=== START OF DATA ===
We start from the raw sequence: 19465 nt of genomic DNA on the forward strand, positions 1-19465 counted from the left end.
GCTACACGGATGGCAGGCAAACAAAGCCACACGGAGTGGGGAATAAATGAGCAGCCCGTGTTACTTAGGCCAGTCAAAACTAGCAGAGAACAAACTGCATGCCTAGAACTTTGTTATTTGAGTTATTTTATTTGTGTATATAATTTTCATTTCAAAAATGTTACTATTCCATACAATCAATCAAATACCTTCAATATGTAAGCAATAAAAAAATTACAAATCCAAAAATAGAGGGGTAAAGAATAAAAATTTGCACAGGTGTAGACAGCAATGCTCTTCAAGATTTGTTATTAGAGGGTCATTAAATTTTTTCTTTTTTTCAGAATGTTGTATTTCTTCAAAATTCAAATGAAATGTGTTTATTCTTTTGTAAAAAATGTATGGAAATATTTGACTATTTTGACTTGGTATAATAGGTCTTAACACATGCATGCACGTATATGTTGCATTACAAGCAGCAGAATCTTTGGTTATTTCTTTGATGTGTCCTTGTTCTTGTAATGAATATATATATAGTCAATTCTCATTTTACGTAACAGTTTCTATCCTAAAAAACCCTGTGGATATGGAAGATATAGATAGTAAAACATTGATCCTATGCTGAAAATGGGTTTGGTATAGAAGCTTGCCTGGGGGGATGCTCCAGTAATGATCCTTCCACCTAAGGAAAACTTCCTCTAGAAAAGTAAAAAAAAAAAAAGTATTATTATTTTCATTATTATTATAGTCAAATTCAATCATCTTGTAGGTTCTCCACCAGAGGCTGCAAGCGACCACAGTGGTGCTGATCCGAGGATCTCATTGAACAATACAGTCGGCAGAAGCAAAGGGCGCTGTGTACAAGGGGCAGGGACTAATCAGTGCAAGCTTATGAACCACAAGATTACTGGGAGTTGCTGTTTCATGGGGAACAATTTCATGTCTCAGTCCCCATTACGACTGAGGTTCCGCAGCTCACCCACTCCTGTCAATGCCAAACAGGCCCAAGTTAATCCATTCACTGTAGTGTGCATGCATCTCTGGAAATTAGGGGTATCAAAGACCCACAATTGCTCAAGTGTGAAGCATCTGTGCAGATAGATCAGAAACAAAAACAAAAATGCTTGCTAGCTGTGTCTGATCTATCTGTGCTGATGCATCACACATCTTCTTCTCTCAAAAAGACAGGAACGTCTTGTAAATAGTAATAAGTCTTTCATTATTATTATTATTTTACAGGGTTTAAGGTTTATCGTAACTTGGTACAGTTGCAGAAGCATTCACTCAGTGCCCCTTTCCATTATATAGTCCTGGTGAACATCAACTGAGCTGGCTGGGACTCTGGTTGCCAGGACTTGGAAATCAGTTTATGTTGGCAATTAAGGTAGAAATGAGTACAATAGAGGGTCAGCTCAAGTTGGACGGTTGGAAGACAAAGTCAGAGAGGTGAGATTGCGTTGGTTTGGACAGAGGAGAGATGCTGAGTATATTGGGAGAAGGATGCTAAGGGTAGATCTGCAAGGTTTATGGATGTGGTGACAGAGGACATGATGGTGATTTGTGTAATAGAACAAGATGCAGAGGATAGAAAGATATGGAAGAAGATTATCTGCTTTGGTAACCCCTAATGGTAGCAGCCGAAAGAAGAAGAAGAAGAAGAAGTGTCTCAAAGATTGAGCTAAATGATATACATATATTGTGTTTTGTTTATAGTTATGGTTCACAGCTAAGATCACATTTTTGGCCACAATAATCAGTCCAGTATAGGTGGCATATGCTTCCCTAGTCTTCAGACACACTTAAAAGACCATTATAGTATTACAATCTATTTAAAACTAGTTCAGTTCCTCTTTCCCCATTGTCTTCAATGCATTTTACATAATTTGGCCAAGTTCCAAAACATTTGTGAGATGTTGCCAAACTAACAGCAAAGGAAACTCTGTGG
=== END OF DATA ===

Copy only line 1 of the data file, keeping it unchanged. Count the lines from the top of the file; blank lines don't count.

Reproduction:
We start from the raw sequence: 19465 nt of genomic DNA on the forward strand, positions 1-19465 counted from the left end.